My grandma uses wonderful phrases and expressions.
Like most grandmas, she entertains us grandchildren not only with memories and funny stories about our parents, but also with her delightful vocabulary.
A few Christmases ago, Grandma said one of her gifts was so great it was “the cat’s pajamas.”
She refers to my friends as the people I “chum” with, and when I tell her a story and she can’t believe the ending, she’ll say, “Well, I’ll be.”
Vocabulary and slang change from generation to generation, and I know my future grandchildren will think the things I say are funny, too. But some sayings from generations past are too good to go away, and they deserve a second wind.
Here are some phrases—including a few from Grandma—that I think society should bring back:
1. To cut a rug: to dance well
Ex: Uncle Frank cut a rug at the wedding last night.
2. Heavens to Betsy: an exclamation of shock or surprise
Ex: The high today is 100 degrees. Heavens to Betsy, that’s hot!
3. Oh, my stars: synonym for “oh my goodness”
Ex: Oh, my stars, look at the time!
4. The bee’s knees/the cat’s pajamas: the absolute best, a form of praise
Ex: Your new shoes are the bee’s knees!
5. To be sweet on someone: to have a crush on someone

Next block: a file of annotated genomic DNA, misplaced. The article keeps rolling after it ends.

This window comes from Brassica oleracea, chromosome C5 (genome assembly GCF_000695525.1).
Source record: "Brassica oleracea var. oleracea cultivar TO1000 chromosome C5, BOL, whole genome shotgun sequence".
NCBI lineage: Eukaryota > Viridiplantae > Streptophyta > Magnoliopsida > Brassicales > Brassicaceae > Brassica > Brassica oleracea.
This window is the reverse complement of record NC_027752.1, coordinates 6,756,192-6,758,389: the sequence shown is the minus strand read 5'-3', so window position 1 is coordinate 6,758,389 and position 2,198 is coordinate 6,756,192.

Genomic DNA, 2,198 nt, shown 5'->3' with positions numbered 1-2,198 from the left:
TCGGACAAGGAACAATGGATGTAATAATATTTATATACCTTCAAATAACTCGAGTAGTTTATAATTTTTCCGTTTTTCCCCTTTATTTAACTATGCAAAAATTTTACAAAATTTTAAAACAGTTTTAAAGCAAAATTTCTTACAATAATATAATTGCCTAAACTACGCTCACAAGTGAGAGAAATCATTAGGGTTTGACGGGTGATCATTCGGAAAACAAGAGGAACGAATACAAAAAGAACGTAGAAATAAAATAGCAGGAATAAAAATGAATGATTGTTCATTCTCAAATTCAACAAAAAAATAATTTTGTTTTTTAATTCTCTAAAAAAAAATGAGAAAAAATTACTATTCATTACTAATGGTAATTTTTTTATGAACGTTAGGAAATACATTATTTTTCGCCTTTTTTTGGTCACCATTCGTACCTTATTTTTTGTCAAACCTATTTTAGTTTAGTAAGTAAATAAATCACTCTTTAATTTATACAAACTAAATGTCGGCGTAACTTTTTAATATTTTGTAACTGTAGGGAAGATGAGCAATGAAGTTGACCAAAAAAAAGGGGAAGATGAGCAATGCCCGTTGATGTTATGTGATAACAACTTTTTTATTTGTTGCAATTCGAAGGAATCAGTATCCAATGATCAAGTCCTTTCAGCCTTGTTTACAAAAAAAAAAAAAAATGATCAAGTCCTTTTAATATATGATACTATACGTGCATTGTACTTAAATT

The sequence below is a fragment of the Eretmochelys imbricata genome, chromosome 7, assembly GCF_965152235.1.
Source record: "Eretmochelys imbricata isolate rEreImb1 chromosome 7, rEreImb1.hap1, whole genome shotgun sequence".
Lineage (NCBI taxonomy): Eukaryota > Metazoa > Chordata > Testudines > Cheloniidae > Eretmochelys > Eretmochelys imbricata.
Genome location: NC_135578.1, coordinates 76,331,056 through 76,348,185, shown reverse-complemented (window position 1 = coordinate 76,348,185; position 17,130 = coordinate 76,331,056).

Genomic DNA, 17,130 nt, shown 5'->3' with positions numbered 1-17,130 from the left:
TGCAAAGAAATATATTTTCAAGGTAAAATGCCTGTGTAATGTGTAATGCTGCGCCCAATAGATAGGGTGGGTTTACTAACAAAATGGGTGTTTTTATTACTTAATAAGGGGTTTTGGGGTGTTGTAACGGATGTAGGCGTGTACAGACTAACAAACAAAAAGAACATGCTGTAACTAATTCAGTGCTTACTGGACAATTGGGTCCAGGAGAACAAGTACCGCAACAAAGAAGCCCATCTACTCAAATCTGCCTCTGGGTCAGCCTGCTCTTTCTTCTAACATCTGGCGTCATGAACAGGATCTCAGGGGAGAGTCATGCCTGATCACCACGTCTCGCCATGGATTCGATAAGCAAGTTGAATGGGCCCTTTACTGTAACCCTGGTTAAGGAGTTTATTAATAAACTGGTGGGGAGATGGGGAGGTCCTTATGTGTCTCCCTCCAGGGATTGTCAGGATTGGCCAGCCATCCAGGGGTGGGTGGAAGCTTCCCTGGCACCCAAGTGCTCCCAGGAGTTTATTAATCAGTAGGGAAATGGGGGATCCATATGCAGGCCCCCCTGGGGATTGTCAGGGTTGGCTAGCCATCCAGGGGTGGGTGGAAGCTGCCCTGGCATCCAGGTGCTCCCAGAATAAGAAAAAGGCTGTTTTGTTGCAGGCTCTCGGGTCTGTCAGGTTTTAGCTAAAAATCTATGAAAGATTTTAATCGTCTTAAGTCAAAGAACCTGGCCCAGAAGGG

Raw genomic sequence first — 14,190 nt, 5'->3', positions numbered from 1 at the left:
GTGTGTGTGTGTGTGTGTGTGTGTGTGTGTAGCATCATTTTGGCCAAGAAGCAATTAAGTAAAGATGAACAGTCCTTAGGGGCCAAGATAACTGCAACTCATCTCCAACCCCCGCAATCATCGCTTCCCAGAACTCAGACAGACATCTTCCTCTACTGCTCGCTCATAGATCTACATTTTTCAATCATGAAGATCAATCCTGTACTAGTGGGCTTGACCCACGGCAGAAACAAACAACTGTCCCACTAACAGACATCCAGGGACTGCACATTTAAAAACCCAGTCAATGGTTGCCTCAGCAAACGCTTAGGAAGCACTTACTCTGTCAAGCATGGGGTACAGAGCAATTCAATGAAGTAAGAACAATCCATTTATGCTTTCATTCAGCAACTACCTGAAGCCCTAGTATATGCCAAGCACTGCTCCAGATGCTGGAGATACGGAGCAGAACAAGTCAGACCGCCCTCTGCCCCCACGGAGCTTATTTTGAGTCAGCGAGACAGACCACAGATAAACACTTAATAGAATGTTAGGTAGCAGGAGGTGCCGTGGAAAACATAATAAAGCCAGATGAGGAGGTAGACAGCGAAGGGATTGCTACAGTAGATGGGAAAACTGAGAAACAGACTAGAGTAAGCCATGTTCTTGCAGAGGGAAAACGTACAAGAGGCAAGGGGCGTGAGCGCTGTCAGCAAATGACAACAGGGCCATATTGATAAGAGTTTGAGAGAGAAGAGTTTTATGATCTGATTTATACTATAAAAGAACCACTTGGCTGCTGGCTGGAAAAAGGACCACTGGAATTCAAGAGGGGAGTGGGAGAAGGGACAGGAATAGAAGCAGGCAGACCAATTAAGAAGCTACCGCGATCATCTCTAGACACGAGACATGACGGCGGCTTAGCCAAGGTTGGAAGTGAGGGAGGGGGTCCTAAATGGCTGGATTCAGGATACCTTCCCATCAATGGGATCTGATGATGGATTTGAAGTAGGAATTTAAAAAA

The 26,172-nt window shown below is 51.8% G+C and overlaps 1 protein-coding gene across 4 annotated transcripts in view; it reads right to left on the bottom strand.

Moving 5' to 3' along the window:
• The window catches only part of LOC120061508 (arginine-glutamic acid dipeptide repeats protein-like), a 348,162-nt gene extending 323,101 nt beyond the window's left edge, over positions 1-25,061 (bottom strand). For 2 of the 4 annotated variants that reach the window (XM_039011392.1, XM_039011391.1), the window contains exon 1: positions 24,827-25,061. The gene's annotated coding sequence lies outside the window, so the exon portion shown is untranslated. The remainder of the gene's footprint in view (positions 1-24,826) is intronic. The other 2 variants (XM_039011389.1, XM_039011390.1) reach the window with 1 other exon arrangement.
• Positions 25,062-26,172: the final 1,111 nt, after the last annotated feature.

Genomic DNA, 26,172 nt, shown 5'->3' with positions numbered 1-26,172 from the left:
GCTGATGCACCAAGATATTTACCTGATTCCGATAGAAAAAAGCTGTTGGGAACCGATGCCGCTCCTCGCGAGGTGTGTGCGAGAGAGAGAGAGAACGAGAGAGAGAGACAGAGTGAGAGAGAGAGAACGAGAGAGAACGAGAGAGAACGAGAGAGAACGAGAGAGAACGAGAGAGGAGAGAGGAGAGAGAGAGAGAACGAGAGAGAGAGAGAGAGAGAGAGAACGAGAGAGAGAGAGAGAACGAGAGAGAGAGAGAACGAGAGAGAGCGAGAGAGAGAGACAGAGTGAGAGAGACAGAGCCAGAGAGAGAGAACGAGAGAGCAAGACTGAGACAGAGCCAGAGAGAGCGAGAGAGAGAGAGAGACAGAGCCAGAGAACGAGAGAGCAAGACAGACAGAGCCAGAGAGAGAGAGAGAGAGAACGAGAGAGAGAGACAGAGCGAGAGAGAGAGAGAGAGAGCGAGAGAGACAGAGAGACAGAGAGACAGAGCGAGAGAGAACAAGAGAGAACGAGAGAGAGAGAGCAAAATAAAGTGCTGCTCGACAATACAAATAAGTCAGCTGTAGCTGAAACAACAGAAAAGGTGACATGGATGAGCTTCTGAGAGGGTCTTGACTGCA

Ex: Did you hear that Tommy is sweet on Kate?
6. Not my speed/not my cup of tea: something that is not your taste
Ex: That movie was not my speed.
7. Well, I’ll be: an exclamation of shock or disbelief
Ex: You wore those high heels all night, and your feet didn’t hurt? Well, I’ll be.
8. Golly gee: an exclamation of amazement
Ex: Golly gee, Jenna. Your haircut is cute.
9. Weak in the knees: to feel an emotion so strongly you feel unstable on your feet
Ex: His smile made me go weak in the knees.
10. Whizbang: something that has a startling effect, is top-notch
Ex: He’s a whizbang navigator.
11. Freshen up: to clean up
Ex: I need to freshen up before we go to dinner.
Do you use any of these sayings? What expressions would you like people to start using again?